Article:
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Is aloe vera safe for dogs?

November 22, 2020 4 min read

Aloe vera leaves

As a dog owner, you only want what’s best for your pet. You’ve probably already done lots of research into what he can and can’t eat, and what products are safe for him. But, as with any research, the Internet can produce some confusing results! 

One thing that often trips owners up is the safety of natural products. It’s easy to assume that natural is best, simply because it lacks the chemicals, additives, or other synthetic ingredients contained in many manufactured products. We know that these things are harmful to dogs, so it makes sense that natural products, such as plants and vegetables, would be safe—right?

Unfortunately, that’s not always the case! While many plants and herbs harbor great benefits for both dogs and humans, some do not. In fact, some plants can be quite harmful. 

That’s the case with aloe vera. Aloe vera is a type of flowering succulent plant with many amazing therapeutic benefits. It’s often referred to as a ‘wonder plant’ thanks to the many useful qualities of its gel-filled leaves. But it seems that dogs and aloe vera are not quite compatible—for several reasons. 

Is aloe vera safe for dogs?

In a nutshell, aloe vera gel is safe for topical use, but not for dogs to ingest. Here’s a quick biology lesson! Each aloe vera leaf comprises three layers:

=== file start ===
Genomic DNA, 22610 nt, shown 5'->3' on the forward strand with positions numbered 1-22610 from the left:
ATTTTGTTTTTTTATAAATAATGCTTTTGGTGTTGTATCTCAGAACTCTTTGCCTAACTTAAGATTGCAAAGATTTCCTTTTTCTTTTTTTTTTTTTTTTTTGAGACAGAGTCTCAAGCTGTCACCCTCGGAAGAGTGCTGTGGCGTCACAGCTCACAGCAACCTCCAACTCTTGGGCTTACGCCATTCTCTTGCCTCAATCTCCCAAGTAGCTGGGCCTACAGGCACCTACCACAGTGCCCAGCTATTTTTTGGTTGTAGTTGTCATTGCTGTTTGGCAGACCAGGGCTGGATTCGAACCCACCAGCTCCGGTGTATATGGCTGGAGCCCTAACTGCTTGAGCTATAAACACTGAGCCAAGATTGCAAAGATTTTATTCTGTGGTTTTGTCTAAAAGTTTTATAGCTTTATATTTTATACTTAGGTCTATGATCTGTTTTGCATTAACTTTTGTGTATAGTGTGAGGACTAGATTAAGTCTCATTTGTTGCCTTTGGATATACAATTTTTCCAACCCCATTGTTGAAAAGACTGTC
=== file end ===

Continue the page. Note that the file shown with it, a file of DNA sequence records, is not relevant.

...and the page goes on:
1. An inner clear gel that contains 99% water and rest is made of glucomannans, amino acids, lipids, sterols, and vitamins. 
  2. The middle layer of latex, which is the bitter yellow sap and contains anthraquinones and glycosides.
  3. The outer layer, which is usually called the rind.

The therapeutic and safe part of the aloe plant is the inner leaf juice, or gel. This part is not only perfectly safe for both internal and external use, it harbors a huge range of benefits. Aloe vera’s inner leaf juice is a powerful anti-inflammatory, anti-fungal, and can heal all kinds of abrasions: burns, wounds, eczema, lesions, and rashes. It contains vitamins A (beta-carotene), C, and E, which are important antioxidants. It also contains vitamin B12, folic acid, and choline, plus a variety of beneficial enzymes and minerals. All of these can aid in wound healing when used topically. 

Can aloe vera be bad for dogs?

Before you go cutting open an aloe vera leaf and slathering it on your dog’s paws, wait! Although aloe vera has some wonderful medicinal benefits when used topically, certain parts of it are quite toxic to dogs. These parts can pose all sorts of serious risks to dogs when ingested in large enough quantities. 

You might have heard that aloe vera is helpful as a laxative and can be used by people with constipation. This is partly because of the saponins in the aloin. Many people can take aloin internally as a safe and effective means of improving bowel function. The latex in aloe vera also contains saponins, which are a class of plant glycosides called anthraquinone glycosides. These are the yellow or orange sap-like residue of the leaf rind.